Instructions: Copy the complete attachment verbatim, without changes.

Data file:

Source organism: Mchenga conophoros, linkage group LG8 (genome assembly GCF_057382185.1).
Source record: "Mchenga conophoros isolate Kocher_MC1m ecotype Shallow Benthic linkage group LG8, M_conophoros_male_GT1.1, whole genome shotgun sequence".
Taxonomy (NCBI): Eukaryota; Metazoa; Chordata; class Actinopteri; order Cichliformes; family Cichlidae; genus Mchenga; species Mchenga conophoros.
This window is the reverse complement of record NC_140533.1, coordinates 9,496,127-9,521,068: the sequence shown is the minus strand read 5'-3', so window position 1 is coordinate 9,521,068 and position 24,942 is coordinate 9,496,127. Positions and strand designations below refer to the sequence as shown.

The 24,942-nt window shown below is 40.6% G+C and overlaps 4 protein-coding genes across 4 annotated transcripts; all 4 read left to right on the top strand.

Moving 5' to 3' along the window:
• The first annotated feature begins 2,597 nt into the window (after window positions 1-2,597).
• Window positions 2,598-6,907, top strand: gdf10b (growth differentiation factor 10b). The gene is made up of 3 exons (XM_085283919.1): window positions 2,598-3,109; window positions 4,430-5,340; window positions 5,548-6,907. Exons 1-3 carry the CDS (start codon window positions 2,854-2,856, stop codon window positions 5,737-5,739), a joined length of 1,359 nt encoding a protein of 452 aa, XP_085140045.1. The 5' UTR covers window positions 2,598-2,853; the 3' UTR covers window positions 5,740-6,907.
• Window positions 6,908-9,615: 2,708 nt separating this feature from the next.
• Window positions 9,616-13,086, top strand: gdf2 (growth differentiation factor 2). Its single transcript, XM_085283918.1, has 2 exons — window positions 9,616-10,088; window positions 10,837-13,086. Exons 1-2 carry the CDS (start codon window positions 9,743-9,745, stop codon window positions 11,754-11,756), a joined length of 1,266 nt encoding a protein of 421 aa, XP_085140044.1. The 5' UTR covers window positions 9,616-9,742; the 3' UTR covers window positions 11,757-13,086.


Source organism: Mchenga conophoros, linkage group LG8 (genome assembly GCF_057382185.1).
Source record: "Mchenga conophoros isolate Kocher_MC1m ecotype Shallow Benthic linkage group LG8, M_conophoros_male_GT1.1, whole genome shotgun sequence".
Taxonomy (NCBI): Eukaryota; Metazoa; Chordata; class Actinopteri; order Cichliformes; family Cichlidae; genus Mchenga; species Mchenga conophoros.
This window is the reverse complement of record NC_140533.1, coordinates 9,496,127-9,521,068: the sequence shown is the minus strand read 5'-3', so window position 1 is coordinate 9,521,068 and position 24,942 is coordinate 9,496,127. Positions and strand designations below refer to the sequence as shown.

The 24,942-nt window shown below is 40.6% G+C and overlaps 4 protein-coding genes across 4 annotated transcripts; all 4 read left to right on the top strand.

Moving 5' to 3' along the window:
• The first annotated feature begins 2,597 nt into the window (after window positions 1-2,597).
• Window positions 2,598-6,907, top strand: gdf10b (growth differentiation factor 10b). The gene is made up of 3 exons (XM_085283919.1): window positions 2,598-3,109; window positions 4,430-5,340; window positions 5,548-6,907. Exons 1-3 carry the CDS (start codon window positions 2,854-2,856, stop codon window positions 5,737-5,739), a joined length of 1,359 nt encoding a protein of 452 aa, XP_085140045.1. The 5' UTR covers window positions 2,598-2,853; the 3' UTR covers window positions 5,740-6,907.
• Window positions 6,908-9,615: 2,708 nt separating this feature from the next.
• Window positions 9,616-13,086, top strand: gdf2 (growth differentiation factor 2). Its single transcript, XM_085283918.1, has 2 exons — window positions 9,616-10,088; window positions 10,837-13,086. Exons 1-2 carry the CDS (start codon window positions 9,743-9,745, stop codon window positions 11,754-11,756), a joined length of 1,266 nt encoding a protein of 421 aa, XP_085140044.1. The 5' UTR covers window positions 9,616-9,742; the 3' UTR covers window positions 11,757-13,086.